As she prepares to launch her new one-woman show at ScotlandArt.com after an eight-year hiatus, Glasgow painter Joan Somerville, 54, talks to Sam Reilly about her recent clubbing exploits, why her paintings are like ‘pub grub’, and why she is taking more pleasure from them than ever before.
Pouting divas in their gaudy fineries; sly, dark-suited men leering from stage-left; the outsized frames of a couple mid-catfight – all the vibrant everyday comedies we’d expect to see acted out in a Joan Somerville painting are here. But as she unveils her latest collection of work, Joan informs me that ‘The Good, the Bad, and the Ugly’ depicts a scene with which the artist is far from familiar.
‘In my entire life, and I’ll be 54 tomorrow, I can count the number of times I’ve been clubbing on one hand. It was fantastic - all these colourful characters, the bouncers, everyone all glammed up. It’s exactly what I’ve always liked doing, trying to paint real-life situations which people can identify with.’.
Beyond demonstrating a new lease of life for this much-loved artist, the queue of a nightclub certainly seems an especially fitting subject for someone who professes always to have been inspired by art in its more convivial functions. Though Joan was exposed to art from a very early age – her father was an artist for the BBC, and began teaching her the tricks of the trade aged just two – she turned down an offer for the Glasgow School of Art in order to begin a career in local government. It was only when she was thirty years old that a visit to La Stampa restaurant, in Dublin, revived Joan’s desire to paint professionally.
‘The walls were decked out with these huge canvasses, stretching from floor to ceiling, by an artist called Graham Knuttel. It was the most incredible restaurant I’d ever been in. They were vast, figurative works – not quite caricature, not quite portrait, but very bold, very colourful. When I got back home, I started sketching figures, and that was when I thought “You know, I could really do this”.’
It’s a far cry from the traditional, austere image of the art gallery – and continuing the culinary analogy, Joan describes her work to me as ‘more like good pub grub than fine dining’. A typically modest appraisal, especially considering that by the end of her whirlwind first year on the art scene in 1996 – which began with her nervously approaching local galleries in Clachan of Clampsie, portfolio clutched under her arm – Joan’s reimagining of William Wallace and his brash, brawny train in her inimitable style had become part of the permanent collection of The Smith Art Gallery in Stirling, who named her as one of five winners in the first professional competition she had ever entered. By 2001, Joan was conducting sell-out solo shows in exclusive New York galleries – the intensely human charm of her work ensured not only this prestigious representation, but that her paintings were selling from London to Singapore.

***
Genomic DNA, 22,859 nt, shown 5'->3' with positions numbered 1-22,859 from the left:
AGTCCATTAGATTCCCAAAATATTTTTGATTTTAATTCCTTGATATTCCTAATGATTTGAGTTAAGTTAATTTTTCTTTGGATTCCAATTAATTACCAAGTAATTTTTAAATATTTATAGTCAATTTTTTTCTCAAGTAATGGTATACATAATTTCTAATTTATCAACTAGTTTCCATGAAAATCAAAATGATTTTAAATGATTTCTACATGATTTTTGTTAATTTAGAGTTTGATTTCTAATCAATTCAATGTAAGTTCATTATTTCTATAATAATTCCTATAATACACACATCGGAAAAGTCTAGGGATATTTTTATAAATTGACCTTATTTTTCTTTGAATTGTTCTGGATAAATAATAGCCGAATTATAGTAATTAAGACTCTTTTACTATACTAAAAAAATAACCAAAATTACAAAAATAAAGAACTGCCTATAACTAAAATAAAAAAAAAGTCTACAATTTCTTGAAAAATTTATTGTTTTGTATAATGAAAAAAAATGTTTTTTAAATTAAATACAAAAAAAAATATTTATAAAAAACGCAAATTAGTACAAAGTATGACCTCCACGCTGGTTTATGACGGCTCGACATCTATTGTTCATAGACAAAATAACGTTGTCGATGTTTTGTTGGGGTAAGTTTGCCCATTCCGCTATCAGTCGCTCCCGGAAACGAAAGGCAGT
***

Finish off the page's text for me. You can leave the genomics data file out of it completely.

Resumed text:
Joan laughs when I remind her of a painting dated from around that period – a vigorously satirical piece entitled ‘Arty Farty Nonsense’ – which typically draws our attention away from the hopelessly samey collection of orange abstract paintings in the background to the comically haughty expressions of their observers, noses upturned – the holier-than-thou profile of one lady in particular undermined by the prominence Joan gives to the vast rump contained within her luridly pink dress.
‘I do think that piece is indicative of my work as a whole. I do like a quick glance at a gallery, but often it is just a glance – though will always very much admire the work of Jack Vettriano and Beryl Cook. Still, it’s always expressions that have tickled people. And one of the nicest things, especially these days, is that often I’m a little surprised by how they’ve turned out – how this or that comic glance has come off.’
No surprise that Joan seems far more enthused about her re-immersion in the painting process from the context of her comfortably bustling life in Glasgow – after a long and difficult time out occasioned by a litany of personal bereavements and injuries – than any return to the heady heights of years gone by. While standing in the late-night club queue, she observes with excitement the germ of her new painting; when she lands upon the title in her studio, the composition takes shape, and she can bring the colourful characters she sees to life.
‘Now I feel the pressure is gone, I’m coming back with a totally different attitude. I’m painting for total enjoyment – I can take as much time over each work as I need, rather than painting to order – and I think I’ll be moving from strength to strength.’
Joan Somerville’s comeback show, ‘There and Back Again’, will open at scotlandart.com galleries, 193 Bath Street, G2 4HU, on June 6th. The artist will be present, and happy to answer any questions about her work, from 4pm.